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Anaesthesiology Intensive Therapy
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2/2021
vol. 53
 
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Review paper

Cardiac output estimation based on arterial and venous blood gas analysis: proposal of a monitoring method

David Santiago Giraldo Gutiérrez
1
,
Juan José Velásquez Gutiérrez
2
,
Joaquín Octavio Ruiz-Villa
3

1.
Universidad Nacional de Colombia, Anesthesiologist – Fundación Hospital de la Misericordia and Hospital Universitario Nacional, Colombia
2.
Universidad Nacional de Colombia, Anesthesiologist – Fundación Hospital de la Misericordia, Colombia
3.
Universidad Nacional de Colombia, Anesthesiologist – Clínica los Rosales S.A., Colombia
Anaesthesiol Intensive Ther 2021; 53, 2: 179–183
Online publish date: 2021/05/13
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Hemodynamic optimization is vital in high risk surgical patients. The aim is to achieve an adequate coupling between oxygen (O2) supply and metabolic demands in an organism under surgical stress, thus preserving aerobic metabolism. Tissue perfusion does not necessarily correlate with arterial blood pressure. Instead, cardiac output is the most important variable that determines tissue oxygen supply. Monitoring based on the pulmonary artery cathe­ter is considered the gold standard for cardiac output (CO) assessment. It is an expensive and invasive method with usefulness in various clinical conditions being a matter of debate [1, 2].
Nowadays, there are minimally invasive hemodynamic monitoring methods available. They are based on the estimation of cardiac output through the analysis of the pulse wave contour, such as the FloTrac system (Edwards Lifesciences, Irvine, CA, USA) that requires arterial cannulation, providing information on blood pressure, cardiac function and probability of response to volume. More advanced examples are the VolumeView system (Edwards Lifesciences, Irvine, CA, USA), which requires cannulation of the femoral artery and a central venous catheter to provide information on cardiac function and volumetric data. Data are obtained from the transpulmonary thermodilution method. Other examples, using dilution methods, are the PiCCO system (Pulsion Medical System, Munich, Germany) and LiDCO system (LiDCO Ltd, London, United Kingdom). These systems can provide information on the hemodynamic status of critically ill patients and can also be used in the perioperative setting. Although abovementioned devices have made it possible to improve the treatment of critically ill patients and optimize goal-directed therapy, they are expensive, not commonly available, and have shown limitations in providing reliable data in different contexts [3–5].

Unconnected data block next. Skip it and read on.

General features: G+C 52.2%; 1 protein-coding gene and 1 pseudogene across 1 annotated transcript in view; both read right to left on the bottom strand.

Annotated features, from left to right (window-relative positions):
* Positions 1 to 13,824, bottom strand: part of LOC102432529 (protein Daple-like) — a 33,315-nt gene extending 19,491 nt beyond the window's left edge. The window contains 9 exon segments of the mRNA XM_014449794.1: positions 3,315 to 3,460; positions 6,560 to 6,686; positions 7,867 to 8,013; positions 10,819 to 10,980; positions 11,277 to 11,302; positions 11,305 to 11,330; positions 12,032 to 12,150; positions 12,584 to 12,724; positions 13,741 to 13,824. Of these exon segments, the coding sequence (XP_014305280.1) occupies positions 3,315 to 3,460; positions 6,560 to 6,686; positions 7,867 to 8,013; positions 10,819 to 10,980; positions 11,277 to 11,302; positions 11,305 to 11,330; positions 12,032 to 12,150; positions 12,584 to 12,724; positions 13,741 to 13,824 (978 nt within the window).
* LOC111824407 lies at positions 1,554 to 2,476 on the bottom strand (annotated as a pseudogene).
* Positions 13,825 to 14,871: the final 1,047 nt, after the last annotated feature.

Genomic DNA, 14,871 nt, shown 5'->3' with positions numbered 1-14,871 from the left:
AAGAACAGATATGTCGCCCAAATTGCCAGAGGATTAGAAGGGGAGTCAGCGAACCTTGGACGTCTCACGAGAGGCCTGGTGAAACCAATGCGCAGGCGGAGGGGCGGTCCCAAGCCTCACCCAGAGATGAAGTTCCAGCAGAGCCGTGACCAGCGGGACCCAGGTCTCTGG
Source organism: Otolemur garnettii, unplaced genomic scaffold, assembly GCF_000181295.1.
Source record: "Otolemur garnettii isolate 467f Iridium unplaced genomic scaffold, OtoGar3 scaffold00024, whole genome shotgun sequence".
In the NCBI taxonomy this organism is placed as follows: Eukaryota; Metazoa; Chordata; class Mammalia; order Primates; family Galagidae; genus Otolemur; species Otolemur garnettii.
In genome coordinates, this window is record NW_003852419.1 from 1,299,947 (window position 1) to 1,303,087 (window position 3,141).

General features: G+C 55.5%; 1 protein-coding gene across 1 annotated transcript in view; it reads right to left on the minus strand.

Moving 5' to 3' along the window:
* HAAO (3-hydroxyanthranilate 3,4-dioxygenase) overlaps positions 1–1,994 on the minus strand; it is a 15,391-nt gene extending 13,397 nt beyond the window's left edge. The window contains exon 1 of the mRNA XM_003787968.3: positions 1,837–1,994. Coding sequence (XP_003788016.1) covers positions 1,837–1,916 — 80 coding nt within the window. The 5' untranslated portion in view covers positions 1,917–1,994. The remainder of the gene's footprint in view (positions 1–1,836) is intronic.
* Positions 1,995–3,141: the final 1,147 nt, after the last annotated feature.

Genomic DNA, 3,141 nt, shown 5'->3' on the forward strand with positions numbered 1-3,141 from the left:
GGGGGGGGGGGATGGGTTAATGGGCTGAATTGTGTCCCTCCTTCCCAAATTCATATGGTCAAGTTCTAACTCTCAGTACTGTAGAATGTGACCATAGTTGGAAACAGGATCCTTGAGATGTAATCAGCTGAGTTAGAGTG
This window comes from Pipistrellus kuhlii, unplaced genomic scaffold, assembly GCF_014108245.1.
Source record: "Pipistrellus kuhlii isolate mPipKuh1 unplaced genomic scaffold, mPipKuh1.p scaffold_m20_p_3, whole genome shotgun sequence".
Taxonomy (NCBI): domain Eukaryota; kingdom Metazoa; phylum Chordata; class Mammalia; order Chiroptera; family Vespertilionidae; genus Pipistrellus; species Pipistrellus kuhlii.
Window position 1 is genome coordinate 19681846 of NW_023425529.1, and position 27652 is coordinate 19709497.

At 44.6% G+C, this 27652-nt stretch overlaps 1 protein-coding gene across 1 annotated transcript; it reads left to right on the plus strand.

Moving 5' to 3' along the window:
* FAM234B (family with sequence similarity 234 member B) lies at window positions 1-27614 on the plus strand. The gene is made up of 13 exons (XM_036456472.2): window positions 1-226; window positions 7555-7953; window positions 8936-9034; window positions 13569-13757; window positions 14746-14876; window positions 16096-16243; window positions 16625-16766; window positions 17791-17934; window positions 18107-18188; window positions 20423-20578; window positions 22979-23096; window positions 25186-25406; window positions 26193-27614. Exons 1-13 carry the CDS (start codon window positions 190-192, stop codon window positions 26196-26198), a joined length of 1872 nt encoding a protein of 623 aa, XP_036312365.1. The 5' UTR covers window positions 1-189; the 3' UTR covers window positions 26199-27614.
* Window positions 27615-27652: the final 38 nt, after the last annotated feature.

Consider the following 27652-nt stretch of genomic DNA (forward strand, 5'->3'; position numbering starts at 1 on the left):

One of the areas of recent progress in monitoring is the increasing availability of non-invasive methods. There are several techniques, such as applanation tonometry, for example, the T-Line system (Tensys Medical, San Diego, CA, USA), which has shown similar accuracy in blood pressure measurement compared to the arterial catheter [6]. However, it does not correlate with the pressures obtained from an arterial catheter in critically ill patients, and the use of vasoactive agents and patient movements affect the result of measurements [6–8]. Volume clamp methods, such as the Clear-Sight system (Edwards Lifesciences, Irvine, CA, USA) and CNAP system (CNSystems Medizintechnik, Graz, Austria) have an adequate level of compliance for the measurement of cardiac output compared to the pulmonary artery catheter and good correlation with transthoracic Doppler ultrasound [9, 10]. Even though the risk of complications with these devices is low, the capacity to measure cardiac output based on the pulse wave contour analysis has, according to a meta- analysis of 16 studies, a weighted percentage of error of 46.4% [11].